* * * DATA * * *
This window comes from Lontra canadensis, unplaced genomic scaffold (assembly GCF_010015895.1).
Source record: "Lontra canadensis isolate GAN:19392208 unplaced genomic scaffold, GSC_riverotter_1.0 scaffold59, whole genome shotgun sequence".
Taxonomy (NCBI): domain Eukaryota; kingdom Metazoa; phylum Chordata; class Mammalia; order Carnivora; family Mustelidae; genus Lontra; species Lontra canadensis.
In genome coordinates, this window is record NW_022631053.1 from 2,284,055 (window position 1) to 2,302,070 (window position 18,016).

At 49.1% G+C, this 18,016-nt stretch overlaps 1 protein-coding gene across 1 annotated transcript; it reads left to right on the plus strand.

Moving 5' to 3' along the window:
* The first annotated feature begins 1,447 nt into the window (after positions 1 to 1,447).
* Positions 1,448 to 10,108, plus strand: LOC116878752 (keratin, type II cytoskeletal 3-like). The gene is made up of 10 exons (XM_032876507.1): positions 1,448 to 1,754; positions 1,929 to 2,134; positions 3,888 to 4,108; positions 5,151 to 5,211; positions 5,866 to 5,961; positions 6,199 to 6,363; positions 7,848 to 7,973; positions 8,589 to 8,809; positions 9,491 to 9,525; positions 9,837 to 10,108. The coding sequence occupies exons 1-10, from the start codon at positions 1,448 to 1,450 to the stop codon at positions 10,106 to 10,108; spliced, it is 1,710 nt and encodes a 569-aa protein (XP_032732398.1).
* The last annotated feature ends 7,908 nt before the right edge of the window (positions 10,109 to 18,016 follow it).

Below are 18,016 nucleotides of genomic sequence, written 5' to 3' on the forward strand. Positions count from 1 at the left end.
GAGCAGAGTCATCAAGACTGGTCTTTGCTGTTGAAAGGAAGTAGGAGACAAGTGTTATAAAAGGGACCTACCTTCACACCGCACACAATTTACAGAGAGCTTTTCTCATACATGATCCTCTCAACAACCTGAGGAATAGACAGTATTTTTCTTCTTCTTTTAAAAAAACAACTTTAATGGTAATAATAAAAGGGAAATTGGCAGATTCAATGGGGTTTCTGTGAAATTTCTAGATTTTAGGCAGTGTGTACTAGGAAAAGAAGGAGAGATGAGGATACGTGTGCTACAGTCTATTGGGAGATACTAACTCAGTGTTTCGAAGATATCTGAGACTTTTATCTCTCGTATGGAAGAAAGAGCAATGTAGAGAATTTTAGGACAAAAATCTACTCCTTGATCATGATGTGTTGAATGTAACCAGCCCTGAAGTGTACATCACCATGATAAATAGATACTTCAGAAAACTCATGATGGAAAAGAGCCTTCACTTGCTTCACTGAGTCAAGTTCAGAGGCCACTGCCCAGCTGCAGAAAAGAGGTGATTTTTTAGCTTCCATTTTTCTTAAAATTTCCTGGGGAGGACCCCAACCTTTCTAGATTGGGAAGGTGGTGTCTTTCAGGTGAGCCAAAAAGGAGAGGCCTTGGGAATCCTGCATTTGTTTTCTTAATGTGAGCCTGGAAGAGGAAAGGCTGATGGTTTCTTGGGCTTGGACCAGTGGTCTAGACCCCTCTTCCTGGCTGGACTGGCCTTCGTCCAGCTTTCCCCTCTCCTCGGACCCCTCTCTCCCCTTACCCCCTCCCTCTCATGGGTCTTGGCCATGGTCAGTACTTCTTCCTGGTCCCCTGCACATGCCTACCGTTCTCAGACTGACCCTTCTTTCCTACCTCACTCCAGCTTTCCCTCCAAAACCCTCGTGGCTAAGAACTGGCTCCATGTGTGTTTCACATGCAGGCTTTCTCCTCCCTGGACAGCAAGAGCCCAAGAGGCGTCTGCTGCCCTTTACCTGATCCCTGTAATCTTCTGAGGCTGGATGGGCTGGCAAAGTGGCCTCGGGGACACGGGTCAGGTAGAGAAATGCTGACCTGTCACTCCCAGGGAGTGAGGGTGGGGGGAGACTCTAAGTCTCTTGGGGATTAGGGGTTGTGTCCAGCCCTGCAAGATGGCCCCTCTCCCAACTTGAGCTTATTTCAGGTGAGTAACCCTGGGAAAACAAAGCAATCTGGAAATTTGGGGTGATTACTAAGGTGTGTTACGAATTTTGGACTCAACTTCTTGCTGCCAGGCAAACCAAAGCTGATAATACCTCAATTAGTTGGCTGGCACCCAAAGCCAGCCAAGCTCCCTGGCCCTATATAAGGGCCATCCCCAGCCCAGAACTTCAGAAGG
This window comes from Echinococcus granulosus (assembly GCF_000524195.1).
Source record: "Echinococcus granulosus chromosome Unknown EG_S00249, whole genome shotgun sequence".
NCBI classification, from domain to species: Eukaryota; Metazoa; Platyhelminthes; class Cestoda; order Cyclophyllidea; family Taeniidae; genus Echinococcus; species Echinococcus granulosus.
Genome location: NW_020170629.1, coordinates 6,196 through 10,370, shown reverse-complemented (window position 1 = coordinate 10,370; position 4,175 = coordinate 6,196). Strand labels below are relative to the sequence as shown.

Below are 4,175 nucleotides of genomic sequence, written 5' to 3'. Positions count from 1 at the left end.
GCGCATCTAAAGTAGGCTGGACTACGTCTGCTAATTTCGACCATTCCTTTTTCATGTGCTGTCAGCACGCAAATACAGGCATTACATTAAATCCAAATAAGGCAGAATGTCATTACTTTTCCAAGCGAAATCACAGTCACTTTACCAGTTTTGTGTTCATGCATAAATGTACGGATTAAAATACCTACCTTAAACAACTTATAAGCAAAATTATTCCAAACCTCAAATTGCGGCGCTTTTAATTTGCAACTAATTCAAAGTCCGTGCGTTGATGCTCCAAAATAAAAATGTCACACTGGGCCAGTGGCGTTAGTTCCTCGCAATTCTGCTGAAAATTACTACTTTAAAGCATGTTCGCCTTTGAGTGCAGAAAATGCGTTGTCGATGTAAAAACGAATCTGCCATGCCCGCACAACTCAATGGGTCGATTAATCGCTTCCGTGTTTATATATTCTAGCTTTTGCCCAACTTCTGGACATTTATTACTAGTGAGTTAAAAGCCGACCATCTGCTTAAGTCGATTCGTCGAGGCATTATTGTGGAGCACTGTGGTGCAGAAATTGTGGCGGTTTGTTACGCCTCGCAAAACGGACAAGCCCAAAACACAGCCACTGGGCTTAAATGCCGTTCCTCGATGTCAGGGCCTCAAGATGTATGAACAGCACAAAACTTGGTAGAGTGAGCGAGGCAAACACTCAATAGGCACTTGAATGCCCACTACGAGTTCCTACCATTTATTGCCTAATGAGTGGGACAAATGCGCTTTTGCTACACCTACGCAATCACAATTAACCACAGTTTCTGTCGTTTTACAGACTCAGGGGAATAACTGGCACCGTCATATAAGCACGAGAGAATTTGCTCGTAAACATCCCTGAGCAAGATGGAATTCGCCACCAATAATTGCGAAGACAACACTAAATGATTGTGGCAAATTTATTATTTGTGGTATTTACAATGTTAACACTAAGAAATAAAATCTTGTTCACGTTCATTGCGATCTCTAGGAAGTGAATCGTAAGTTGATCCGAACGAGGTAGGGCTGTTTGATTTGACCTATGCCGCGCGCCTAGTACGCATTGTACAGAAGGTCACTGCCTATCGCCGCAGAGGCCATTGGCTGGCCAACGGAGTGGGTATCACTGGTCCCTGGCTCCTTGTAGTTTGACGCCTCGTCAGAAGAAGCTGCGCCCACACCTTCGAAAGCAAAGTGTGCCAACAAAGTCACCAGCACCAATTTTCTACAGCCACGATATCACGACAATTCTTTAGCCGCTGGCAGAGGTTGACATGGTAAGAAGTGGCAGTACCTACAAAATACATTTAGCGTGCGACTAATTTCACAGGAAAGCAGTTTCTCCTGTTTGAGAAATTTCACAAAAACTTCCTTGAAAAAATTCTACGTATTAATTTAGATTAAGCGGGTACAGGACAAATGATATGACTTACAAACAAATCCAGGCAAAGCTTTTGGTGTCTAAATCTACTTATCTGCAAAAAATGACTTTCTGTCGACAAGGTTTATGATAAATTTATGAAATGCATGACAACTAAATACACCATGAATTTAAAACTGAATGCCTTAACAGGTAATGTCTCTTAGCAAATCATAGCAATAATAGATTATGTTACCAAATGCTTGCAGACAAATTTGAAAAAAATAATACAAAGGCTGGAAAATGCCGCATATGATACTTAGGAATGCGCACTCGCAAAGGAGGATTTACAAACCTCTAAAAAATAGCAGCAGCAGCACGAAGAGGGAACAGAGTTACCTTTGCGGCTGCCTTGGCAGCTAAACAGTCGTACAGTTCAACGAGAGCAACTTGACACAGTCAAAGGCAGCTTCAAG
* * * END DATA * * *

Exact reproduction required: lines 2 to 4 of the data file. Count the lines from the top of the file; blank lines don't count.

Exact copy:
Source record: "Lontra canadensis isolate GAN:19392208 unplaced genomic scaffold, GSC_riverotter_1.0 scaffold59, whole genome shotgun sequence".
Taxonomy (NCBI): domain Eukaryota; kingdom Metazoa; phylum Chordata; class Mammalia; order Carnivora; family Mustelidae; genus Lontra; species Lontra canadensis.
In genome coordinates, this window is record NW_022631053.1 from 2,284,055 (window position 1) to 2,302,070 (window position 18,016).